Review of Heavenly Love by David Whitla

Book Review:
Gary Brady, Heavenly Love – The Song of Songs Simply Explained (Darlington, England: Evangelical Press, 2006), Paperback, 256 pages. $15.99

Heavenly Love is one of five commentaries on the Song of Songs that Evangelical Press has published in recent years, and it is certainly one of the best. While three of the five have taken an exclusively – and sometimes rather extreme – allegorical view of this much overlooked Book of the Bible, Brady’s commentary (in the popular Welwyn series) provides a beautifully-balanced commentary that faithfully expounds both the natural and spiritual meaning of the Song.
In dealing with the natural interpretation of the Song, Brady is appropriately frank, but at the same time suitably modest (perhaps occasionally more modest than the text he is expounding!). At times he declines to elaborate on the Song’s imagery, and instead invites the reader to “be wise enough to take a hint” (p.137) where it is especially graphic. It is refreshing to read a contemporary Christian book that celebrates human sexuality and manages to avoid the common extremes of “Victorian” prudery on the one hand and the crass sensationalism of many “emergent church” offerings on the other. “It is no easy task”, Brady comments, “but as Christians we ought to be active in reclaiming this area for Christ. He is sovereign over every part of life, including this one” (p.155). Overall, the author’s contribution to this endeavor is superb, and provides much helpful material for the married and single alike.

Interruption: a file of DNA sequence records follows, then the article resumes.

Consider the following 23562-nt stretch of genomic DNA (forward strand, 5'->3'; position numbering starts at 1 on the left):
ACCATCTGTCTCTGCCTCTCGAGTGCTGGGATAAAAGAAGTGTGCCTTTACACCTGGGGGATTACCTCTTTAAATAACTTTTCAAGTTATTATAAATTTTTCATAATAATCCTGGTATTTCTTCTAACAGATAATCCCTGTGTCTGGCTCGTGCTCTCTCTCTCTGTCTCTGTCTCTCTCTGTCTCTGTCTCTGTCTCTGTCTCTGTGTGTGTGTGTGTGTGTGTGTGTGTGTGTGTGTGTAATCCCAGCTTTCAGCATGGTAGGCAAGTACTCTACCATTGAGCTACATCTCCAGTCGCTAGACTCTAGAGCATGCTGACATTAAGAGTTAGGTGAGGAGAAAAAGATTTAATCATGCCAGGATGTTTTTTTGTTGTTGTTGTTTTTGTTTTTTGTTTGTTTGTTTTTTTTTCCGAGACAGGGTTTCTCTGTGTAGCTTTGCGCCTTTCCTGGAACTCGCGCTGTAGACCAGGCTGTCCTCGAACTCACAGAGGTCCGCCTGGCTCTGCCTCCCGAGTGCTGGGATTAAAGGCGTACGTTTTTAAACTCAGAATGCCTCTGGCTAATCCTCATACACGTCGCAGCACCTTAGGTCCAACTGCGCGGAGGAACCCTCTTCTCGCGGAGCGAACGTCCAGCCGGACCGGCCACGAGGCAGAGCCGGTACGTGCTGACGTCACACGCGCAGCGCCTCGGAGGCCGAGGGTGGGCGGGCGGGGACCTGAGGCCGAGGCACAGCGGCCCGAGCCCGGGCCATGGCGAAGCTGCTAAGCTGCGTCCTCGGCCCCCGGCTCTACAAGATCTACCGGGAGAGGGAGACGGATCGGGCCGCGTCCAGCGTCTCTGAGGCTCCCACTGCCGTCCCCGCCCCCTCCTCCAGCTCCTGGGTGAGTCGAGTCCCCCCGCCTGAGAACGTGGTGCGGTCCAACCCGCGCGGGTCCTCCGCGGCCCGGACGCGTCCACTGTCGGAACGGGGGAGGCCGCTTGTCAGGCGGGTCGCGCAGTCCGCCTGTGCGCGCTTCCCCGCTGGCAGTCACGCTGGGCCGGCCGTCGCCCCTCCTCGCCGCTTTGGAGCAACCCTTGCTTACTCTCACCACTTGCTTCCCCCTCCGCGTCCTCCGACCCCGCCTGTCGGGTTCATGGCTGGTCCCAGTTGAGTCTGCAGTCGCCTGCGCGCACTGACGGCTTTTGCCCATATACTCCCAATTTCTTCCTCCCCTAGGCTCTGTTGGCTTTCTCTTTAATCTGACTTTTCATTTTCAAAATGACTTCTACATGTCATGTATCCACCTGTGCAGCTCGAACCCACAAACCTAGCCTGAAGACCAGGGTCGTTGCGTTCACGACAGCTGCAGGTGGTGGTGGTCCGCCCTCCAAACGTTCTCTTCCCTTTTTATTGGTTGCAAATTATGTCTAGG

When it comes to the spiritual interpretation of the Song as an allegory of Christ’s love for the Church, Brady is equally balanced. While some of his interpretations seem a bit of a stretch at times, he nevertheless lets Scripture interpret itself and wisely rejects some of the most extreme allegories that have been suggested. Brady weaves together the two methods of interpretation by making clear that problems in the marriage relationship are usually preceded by problems in our relationship with Christ. His chapter on spiritual desertion (ch.6) is particularly excellent.
Brady’s writing style is clear, and is illustrated with dozens of song excerpts, from Scottish metrical psalms to Bob Dylan, though he mainly cites Christian hymns. There are also lots of quotations (particularly from the Puritans) though unfortunately there are no references. An interesting appendix outlines the history of interpretations of the Song and a select bibliography of commentaries denotes which interpretation is held by each. The now almost-complete Welwyn Commentary series is one of the best tools on the market for personal devotions, and is also useful for message-preparation for Bible study leaders and pastors. This addition is highly recommended.
David Whitla

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